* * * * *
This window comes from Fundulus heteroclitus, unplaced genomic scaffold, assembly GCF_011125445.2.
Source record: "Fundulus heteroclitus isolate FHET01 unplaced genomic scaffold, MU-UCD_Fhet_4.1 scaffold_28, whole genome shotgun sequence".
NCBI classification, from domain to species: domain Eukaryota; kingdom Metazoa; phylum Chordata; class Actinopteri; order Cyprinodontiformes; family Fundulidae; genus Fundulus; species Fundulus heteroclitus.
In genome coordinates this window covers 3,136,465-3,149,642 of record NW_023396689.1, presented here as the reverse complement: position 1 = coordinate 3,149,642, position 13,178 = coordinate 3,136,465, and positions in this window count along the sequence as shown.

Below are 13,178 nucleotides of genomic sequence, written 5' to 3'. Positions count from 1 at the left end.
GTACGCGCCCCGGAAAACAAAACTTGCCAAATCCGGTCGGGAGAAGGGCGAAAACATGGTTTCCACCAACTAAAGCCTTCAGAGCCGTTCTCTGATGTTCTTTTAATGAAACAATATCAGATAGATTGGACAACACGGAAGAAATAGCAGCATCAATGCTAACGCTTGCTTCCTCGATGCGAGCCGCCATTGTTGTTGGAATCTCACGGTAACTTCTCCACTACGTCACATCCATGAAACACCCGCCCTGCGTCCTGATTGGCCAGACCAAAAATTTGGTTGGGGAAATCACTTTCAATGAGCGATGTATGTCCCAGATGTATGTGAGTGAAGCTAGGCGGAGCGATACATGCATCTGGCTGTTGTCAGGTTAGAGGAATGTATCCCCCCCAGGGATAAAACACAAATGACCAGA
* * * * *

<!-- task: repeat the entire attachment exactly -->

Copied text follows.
This window comes from Fundulus heteroclitus, unplaced genomic scaffold, assembly GCF_011125445.2.
Source record: "Fundulus heteroclitus isolate FHET01 unplaced genomic scaffold, MU-UCD_Fhet_4.1 scaffold_28, whole genome shotgun sequence".
NCBI classification, from domain to species: domain Eukaryota; kingdom Metazoa; phylum Chordata; class Actinopteri; order Cyprinodontiformes; family Fundulidae; genus Fundulus; species Fundulus heteroclitus.
In genome coordinates this window covers 3,136,465-3,149,642 of record NW_023396689.1, presented here as the reverse complement: position 1 = coordinate 3,149,642, position 13,178 = coordinate 3,136,465, and positions in this window count along the sequence as shown.

Below are 13,178 nucleotides of genomic sequence, written 5' to 3'. Positions count from 1 at the left end.
GTACGCGCCCCGGAAAACAAAACTTGCCAAATCCGGTCGGGAGAAGGGCGAAAACATGGTTTCCACCAACTAAAGCCTTCAGAGCCGTTCTCTGATGTTCTTTTAATGAAACAATATCAGATAGATTGGACAACACGGAAGAAATAGCAGCATCAATGCTAACGCTTGCTTCCTCGATGCGAGCCGCCATTGTTGTTGGAATCTCACGGTAACTTCTCCACTACGTCACATCCATGAAACACCCGCCCTGCGTCCTGATTGGCCAGACCAAAAATTTGGTTGGGGAAATCACTTTCAATGAGCGATGTATGTCCCAGATGTATGTGAGTGAAGCTAGGCGGAGCGATACATGCATCTGGCTGTTGTCAGGTTAGAGGAATGTATCCCCCCCAGGGATAAAACACAAATGACCAGA